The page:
(Excerpt from Tales and Novels, Vol. 6,

by Maria Edgeworth (1767-1849))


The dinner had two great faults--profusion and pretension. There was, in fact, ten times more on the table than was necessary; and the entertainment was far above the circumstances of the person by whom it was given: for instance, the dish of fish at the head of the table had been brought across the island from Sligo, and had cost five guineas; as the lady of the house failed not to make known. But, after all, things were not of a piece; there was a disparity between the entertainment and the attendants; there was no proportion or fitness of things; a painful endeavour at what could not be attained, and a toiling in vain to conceal and repair deficiencies and blunders. Had the mistress of the house been quiet; had she, as Mrs. Broadhurst would say, but let things alone, let things take their course, all would have passed off with well-bred people; but she was incessantly apologizing, and fussing, and fretting inwardly and outwardly, and directing and calling to her servants--striving to make a butler who was deaf, and a boy who was harebrained, do the business of five accomplished footmen of parts and figure. The mistress of the house called for "plates, clean plates!--plates!"

"But none did come, when she did call."

Mrs. Raffarty called "Lanty! Lanty! My lord's plate, there!--James! bread to Captain Bowles!--James! port wine to the major!--James! James Kenny! James!"

"And panting James toiled after her in vain."

At length one course was fairly got through, and after a torturing half hour, the second course appeared, and James Kenny was intent upon one thing, and Lanty upon another, so that the wine-sauce for the hare was spilt by their collision; but, what was worse, there seemed little chance that the whole of this second course should ever be placed altogether rightly upon the table. Mrs. Raffarty cleared her throat, and nodded, and pointed, and sighed, and sent Lanty after Kenny, and Kenny after Lanty; for what one did, the other undid; and at last the lady's anger kindled, and she spoke: "Kenny! James Kenny! set the sea-cale at this corner, and put down the grass cross-corners; and match your maccaroni yonder with them puddens, set--Ogh! James! the pyramid in the middle, can't ye?"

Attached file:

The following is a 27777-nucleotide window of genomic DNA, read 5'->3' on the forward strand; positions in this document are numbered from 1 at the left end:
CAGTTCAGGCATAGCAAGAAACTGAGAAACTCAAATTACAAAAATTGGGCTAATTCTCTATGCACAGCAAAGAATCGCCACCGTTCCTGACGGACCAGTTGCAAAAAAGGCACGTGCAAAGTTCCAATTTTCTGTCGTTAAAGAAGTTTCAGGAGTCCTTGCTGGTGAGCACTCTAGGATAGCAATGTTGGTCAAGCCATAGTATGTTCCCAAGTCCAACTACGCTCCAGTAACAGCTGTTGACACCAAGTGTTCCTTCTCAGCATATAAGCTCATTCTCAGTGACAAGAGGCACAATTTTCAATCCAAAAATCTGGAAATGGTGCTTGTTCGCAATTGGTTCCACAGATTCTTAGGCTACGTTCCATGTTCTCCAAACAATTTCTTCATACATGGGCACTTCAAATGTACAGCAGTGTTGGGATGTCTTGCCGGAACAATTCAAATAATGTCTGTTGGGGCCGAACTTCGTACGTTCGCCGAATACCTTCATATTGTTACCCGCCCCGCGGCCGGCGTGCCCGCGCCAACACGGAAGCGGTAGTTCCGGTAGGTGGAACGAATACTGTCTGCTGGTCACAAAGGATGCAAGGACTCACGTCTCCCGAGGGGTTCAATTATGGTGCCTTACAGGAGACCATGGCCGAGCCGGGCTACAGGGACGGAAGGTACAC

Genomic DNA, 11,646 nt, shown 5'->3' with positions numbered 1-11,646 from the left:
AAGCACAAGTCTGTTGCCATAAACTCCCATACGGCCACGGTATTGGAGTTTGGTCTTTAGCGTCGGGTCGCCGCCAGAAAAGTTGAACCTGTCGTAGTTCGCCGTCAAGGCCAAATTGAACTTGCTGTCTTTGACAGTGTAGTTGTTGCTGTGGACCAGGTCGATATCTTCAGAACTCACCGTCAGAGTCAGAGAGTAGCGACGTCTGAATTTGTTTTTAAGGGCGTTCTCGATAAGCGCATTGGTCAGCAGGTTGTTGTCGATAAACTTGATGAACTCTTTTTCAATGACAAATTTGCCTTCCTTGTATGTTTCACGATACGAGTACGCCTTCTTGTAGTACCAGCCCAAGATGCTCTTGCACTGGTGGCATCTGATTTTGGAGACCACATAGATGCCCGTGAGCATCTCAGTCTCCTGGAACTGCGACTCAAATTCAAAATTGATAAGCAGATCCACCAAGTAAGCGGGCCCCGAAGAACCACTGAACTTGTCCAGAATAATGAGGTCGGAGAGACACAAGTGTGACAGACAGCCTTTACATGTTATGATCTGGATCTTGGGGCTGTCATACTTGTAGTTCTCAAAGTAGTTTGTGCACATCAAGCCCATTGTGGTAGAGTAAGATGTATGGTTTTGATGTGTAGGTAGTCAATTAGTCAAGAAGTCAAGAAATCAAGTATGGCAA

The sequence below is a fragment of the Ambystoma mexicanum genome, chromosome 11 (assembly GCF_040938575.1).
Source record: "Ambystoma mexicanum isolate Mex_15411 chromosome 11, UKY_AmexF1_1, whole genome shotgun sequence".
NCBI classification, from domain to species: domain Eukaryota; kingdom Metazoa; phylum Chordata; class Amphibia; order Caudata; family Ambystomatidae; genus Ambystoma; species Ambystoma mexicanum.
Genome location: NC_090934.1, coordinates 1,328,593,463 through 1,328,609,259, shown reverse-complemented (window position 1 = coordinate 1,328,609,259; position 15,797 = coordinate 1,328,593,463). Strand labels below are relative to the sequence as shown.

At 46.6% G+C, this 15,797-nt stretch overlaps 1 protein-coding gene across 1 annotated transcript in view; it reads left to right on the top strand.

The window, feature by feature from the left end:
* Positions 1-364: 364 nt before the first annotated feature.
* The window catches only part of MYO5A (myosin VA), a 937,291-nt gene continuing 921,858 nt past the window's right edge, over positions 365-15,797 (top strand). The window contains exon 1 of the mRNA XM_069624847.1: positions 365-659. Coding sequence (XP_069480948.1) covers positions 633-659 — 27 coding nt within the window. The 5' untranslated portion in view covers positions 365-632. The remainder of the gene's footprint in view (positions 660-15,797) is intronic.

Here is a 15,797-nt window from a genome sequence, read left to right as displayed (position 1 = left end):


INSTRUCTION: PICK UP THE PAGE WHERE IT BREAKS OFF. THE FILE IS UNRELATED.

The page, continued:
The pyramid, in changing places, was overturned. Then it was that the mistress of the feast, falling back in her seat, and lifting up her hands and eyes in despair, ejaculated, "Oh, James! James!"

The pyramid was raised by the assistance of the military engineers, and stood trembling again on its base; but the lady's temper could not be so easily restored to its equilibrium. She vented her ill humour on her unfortunate husband, who happening not to hear her order to help my lord to some hare, she exclaimed loud, that all the world might hear, "Corny Raffarty! Corny Raffarty! you're no more gud at the fut of my table than a stick of celery!"